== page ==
Redefining Blended Learning

In over a year of writing about blended learning—largely defined as using an online delivery of content to augment face-to-face instruction—I’ve heard the same, tired criticism from too many well-meaning critics. They associate the approach with 
  • all parties needing to master overly intricate programming and Web 2.0 skills, 
  • cheapening the traditional classroom environment and t
  • he sacred student-teacher relationship.
Certainly, an advanced familiarity with all things technical comes in handy with blended learning. But set aside the
  • most engaging screencasts,
  • inspiring flipped classroom models, and
  • nifty online teaching and assessment tools.

At its core, blended learning enhances and promotes entrepreneurship and risk-taking, while giving students the skills they need to succeed in an increasingly flat, competitive, and digital 21st century. That’s it. It doesn’t really matter how “tech savvy” you are, as long as you feel inspired to rethink how you approach teaching.

With the Internet at my students’ fingertips—with smartphones, quite literally—I’m not the only or even the best source of knowledge. What I do possess, though, and what no computer could ever replicate, is a deep passion for my subjects. I’m excited and energetic about history and journalism, and I do whatever I can to infect my students with a similar love of learning and discovery. To the best of my ability, I allow and encourage self-directed learning (which is a large component of blended learning), and I don’t penalize failure harshly, so long as I see a clear passion for improvement.
How else do I define blended learning, and how do I employ it in my classroom? Here are five approaches that every teacher should consider.
  1. A large component of blended learning is self-directed learning. Whenever I assign a project or an essay, I allow students to propose their own topics. Too often, students are dependent on adults for guidance and direction. More often, we need to allow and encourage students to make their own decisions, even if that sometimes means seeing the consequences of their actions. After all, we learn equally from success and failure. At home and during class, my students explore online resources to inform their understanding. As challenging as it sometimes is, I refrain from offering immediate answers and solutions. If students can use the Internet to figure something out for themselves, they do. I might look like the bad guy, but I know it’s for their development.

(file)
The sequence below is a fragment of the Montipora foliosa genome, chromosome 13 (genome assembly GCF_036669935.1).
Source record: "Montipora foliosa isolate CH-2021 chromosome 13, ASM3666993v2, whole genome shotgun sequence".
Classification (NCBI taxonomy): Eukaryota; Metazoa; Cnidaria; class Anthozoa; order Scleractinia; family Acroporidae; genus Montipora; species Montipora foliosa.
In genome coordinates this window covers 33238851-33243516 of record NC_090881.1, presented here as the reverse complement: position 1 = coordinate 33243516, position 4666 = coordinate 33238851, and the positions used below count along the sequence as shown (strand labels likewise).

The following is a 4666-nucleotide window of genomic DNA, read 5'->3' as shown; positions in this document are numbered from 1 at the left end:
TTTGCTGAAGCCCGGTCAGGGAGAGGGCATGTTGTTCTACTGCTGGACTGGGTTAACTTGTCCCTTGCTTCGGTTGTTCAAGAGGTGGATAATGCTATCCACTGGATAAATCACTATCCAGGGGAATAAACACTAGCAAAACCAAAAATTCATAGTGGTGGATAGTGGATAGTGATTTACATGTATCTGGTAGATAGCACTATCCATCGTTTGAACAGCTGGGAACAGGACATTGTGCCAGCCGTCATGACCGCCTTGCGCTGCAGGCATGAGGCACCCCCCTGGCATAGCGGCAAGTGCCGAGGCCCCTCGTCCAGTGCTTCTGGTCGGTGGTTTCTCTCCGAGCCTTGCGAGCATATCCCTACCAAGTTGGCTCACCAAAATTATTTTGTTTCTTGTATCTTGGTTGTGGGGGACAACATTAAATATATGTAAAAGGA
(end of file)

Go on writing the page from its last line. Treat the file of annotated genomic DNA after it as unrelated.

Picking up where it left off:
2. Along these lines, I also coach and encourage students to think about what constitutes “credible information,” and where to find it online. This is a crucial skill for students to master, no matter what profession they ultimately pursue. At home, students use the Internet to learn about their own subjects, whether from videos, articles, or other media. This is blended learning, but it’s also self-directed learning. As online learning tools advance, teachers will become increasingly responsible for guiding students to appropriate sources, rather than teaching material directly themselves.
  3. As I see it, a crucial part of the blended classroom environment includes teachers and students working and learning together. In my experience, this often involves using online tools. Three years ago, I worked with a former student to launch The Falconer, an online student news site. I can’t recount how many hours he and I spent watching “how-to” YouTube videos, learning not only about coding and maintaining a website, but also about recording podcasts, editing video, and streaming live events.
  4. Blended learning also calls for rethinking how we assess, with or without online tools. In the near future, competency-based learning, where students progress at their own pace to master a predetermined set of skills, will lead the way. Grades will become less and less significant, eventually vanishing completely. Higher education is already making this a reality. At College for America at Southern New Hampshire University (SNHU), students demonstrate mastery of 120 “competencies” rather than earn class credit. “Students show their mastery by completing tasks,” SNHU President Paul J. LeBlanc told me last May. “These are real-world hypotheticals. They’re not exams, they’re not the kind of isolated assignments you might get in a college class. They’re meant to be hypothetical, which mimic more closely how that competency is used in the real world.” I give grades because I have to, but in most cases, I allow students an infinite number of retakes.
  5. Similarly, blended learning also calls for rethinking how we teach, with or without online tools. Students want to see the relevance in what they learn, and that’s hard to accomplish by studying subjects in isolation. On that front, I admit that my own teaching needs improvement. I should do more to reach out to teachers in other fields who are interested in having students work on a shared project. After all, students might be told that learning about the Civil War or the quadratic formula is important, but unless they can put such knowledge to practical use, they will eventually forget it. But if students can see that a concept has multiple applications, especially to real-world scenarios, they will be much much likely to remember.
What are your thoughts on blended learning, and how it’s defined? I would love to hear your thoughts in the comments section below.